10 Other Ways to Say “I Understand Your Frustration”

In professional emails, saying “I understand your frustration” is a common way to show empathy. However, repeating the same phrase can feel insincere.

This article lists 10 alternative phrases you can use to express understanding in a genuine way. These alternatives are suited for a range of professional situations, helping you communicate more effectively.

Is It Professional to Say “I Understand Your Frustration”?

Saying “I understand your frustration” can be considered professional, formal or informal, and polite, depending on how and when it is used. It’s a phrase that conveys empathy and acknowledges the feelings of the other person. It’s suitable for a variety of professional settings, especially in customer service or client-facing roles where addressing concerns and building rapport is essential.

This phrase is best used in situations where someone has expressed dissatisfaction or an issue has arisen that affects them negatively. It’s appropriate for written and verbal communication across a range of recipients, including clients, colleagues, or any correspondence that requires a level of formality and politeness. Channels like emails, letters, or face-to-face conversations are all fitting for this expression.

Email example:

Greetings Laura,

Thank you for bringing this matter to our attention. I understand your frustration with the delay and assure you we are working diligently to resolve the issue as quickly as possible. Should you have any more questions, please do not hesitate to reach out.

Warm regards,


  • Shows empathy to the recipient.
  • Helps calm a potentially heated conversation.
  • Builds rapport by acknowledging the other person’s feelings.


  • Can come across as insincere if overused or used inappropriately.
  • May not be suitable for all audiences, especially if they believe their concerns are being minimized.

Someone might want to use an alternative phrase if they feel “I understand your frustration” doesn’t convey their level of empathy adequately or they fear it might be perceived as cliché or insincere. Finding the right synonym or alternative can help personalize the message and potentially resonate better with the recipient.

10 Other Ways to Say “I Understand Your Frustration”

Here are ten common alternatives that convey understanding and empathy in a professional environment without being overly formal:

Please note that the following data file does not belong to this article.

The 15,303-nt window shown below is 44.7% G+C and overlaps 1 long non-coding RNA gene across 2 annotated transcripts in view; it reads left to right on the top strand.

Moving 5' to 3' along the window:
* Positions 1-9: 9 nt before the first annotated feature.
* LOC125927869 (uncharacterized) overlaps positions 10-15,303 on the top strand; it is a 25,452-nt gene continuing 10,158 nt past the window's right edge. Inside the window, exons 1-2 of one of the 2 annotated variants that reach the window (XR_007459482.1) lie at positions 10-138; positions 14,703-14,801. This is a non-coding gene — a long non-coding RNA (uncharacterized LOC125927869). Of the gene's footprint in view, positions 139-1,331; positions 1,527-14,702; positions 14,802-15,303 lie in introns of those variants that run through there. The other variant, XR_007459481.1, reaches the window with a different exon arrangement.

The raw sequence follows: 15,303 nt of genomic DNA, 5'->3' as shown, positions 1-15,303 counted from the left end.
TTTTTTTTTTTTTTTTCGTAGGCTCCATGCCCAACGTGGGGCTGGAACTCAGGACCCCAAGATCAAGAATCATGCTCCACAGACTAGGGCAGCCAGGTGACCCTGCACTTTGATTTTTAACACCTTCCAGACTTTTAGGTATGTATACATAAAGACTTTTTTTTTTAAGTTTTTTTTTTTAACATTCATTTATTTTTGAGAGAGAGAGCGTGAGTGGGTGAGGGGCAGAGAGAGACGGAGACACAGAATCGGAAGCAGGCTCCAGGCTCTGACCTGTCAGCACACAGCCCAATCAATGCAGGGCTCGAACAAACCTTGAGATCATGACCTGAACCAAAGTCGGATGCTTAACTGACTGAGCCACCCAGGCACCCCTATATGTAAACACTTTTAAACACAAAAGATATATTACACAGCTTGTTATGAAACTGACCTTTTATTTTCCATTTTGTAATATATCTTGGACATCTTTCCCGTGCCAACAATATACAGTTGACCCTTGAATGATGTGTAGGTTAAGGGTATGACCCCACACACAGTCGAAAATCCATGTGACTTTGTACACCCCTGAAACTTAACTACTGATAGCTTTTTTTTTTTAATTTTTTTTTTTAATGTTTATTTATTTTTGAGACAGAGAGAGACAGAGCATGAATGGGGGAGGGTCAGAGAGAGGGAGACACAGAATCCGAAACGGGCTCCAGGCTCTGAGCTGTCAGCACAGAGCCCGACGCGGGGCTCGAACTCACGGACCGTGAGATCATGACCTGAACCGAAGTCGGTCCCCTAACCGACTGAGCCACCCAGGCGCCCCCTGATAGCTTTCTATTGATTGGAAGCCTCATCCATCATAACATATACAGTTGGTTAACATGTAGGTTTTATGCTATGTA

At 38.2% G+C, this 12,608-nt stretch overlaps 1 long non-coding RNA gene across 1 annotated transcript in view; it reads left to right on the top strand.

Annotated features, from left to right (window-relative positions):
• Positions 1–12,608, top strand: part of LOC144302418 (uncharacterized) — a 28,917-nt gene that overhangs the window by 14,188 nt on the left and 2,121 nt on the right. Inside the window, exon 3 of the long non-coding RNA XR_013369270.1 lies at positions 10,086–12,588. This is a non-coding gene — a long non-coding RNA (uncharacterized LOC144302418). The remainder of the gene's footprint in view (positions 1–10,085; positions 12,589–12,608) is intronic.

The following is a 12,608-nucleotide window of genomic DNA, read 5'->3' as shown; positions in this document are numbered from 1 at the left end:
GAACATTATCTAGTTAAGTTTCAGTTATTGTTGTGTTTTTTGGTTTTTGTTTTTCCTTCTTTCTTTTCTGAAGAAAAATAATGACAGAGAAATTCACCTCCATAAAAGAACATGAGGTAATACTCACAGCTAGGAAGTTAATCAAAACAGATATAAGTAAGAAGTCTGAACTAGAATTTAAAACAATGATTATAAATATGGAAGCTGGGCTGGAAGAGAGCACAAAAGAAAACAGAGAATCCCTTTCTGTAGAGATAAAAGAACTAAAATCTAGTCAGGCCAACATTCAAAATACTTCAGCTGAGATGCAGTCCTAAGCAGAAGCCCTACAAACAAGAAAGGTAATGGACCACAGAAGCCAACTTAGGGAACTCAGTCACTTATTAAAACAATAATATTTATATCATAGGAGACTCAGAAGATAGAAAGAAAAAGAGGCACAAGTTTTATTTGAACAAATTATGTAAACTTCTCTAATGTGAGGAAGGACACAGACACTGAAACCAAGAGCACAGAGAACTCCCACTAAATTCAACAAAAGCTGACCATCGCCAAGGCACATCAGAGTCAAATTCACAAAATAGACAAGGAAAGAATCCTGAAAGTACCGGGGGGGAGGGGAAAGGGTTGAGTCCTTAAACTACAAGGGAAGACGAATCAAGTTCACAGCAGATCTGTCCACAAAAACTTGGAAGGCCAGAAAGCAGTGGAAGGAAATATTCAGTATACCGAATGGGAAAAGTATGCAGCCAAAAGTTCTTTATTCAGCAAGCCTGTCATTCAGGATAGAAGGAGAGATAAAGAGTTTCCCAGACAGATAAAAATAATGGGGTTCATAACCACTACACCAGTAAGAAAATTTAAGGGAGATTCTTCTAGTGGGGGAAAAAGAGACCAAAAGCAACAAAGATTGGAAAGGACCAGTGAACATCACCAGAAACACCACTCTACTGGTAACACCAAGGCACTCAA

1. I hear where you’re coming from.
  2. I get your point.
  3. It’s clear why you’re upset.
  4. I recognize why this is frustrating.
  5. Your feelings are completely valid.
  6. I see what’s bothering you.
  7. It makes sense you’d feel this way.
  8. I can see why this would be annoying.
  9. Your frustration is understandable.
  10. We understand the inconvenience this has caused.

1. I hear where you’re coming from

This alternative is slightly less formal while remaining professional and polite. It suggests a more conversational tone, inviting further discussion. It’s appropriate for use in less formal email exchanges or in-person conversations where the recipient has expressed a concern or complaint.

This phrase is best suited for situations that call for a more personal touch, ensuring that the message doesn’t come off as cold or detached. It works well in internal communication with colleagues as well as in external communication with clients or customers who have shared a concern. We recommend using it when a personalized acknowledgment of the issue is important.


Greetings Max,

Thank you for your feedback. I hear where you're coming from and we’re currently looking into the situation to provide a timely solution. We value your patience and understanding.

Best regards,

2. I get your point

This synonym is straightforward and communicates understanding directly. It’s considered informal but can still be used in a professional context when a quick acknowledgment is needed without much detail. This alternative is useful for maintaining brevity and clarity in communication.

We recommend using this phrase in emails or messages where the issue is clear, and the response requires acknowledgment but not an in-depth discussion. It’s well-suited for internal team communications or less formal client interactions where establishing a shared understanding is important.

Email example:

Hello Alex,

We’ve reviewed your report, and I get your point. Actions are in place to ensure this doesn’t happen again. Your insight is truly valued.


3. It’s clear why you’re upset

This alternative phrase is direct and acknowledges the recipients’ emotions explicitly, making it a polite and empathetic choice for professional communications. It’s ideally used in situations where emotions are running high, and there’s a need to acknowledge those feelings directly.

It is particularly effective in customer service emails or direct interactions with clients or customers who have had a negative experience. It shows empathy and offers a starting point for a conversation aimed at resolution. This phrase is best used in written communications where conveying understanding of the recipient’s emotional state is crucial.

Here’s an example:

Dear Casey,

We apologize for the experience you’ve had. It's clear why you're upset, and we’re taking immediate steps to make things right. Your satisfaction is our top priority.


4. I recognize why this is frustrating

This option adds a layer of recognition to the understanding, suggesting not just empathy but also a deeper awareness of the issue’s specifics. It’s professional and formal, suitable for more serious concerns or when responding to detailed complaints. It can elevate the tone of the conversation, showing that the sender is not only acknowledging the feelings but also the situation’s complexity.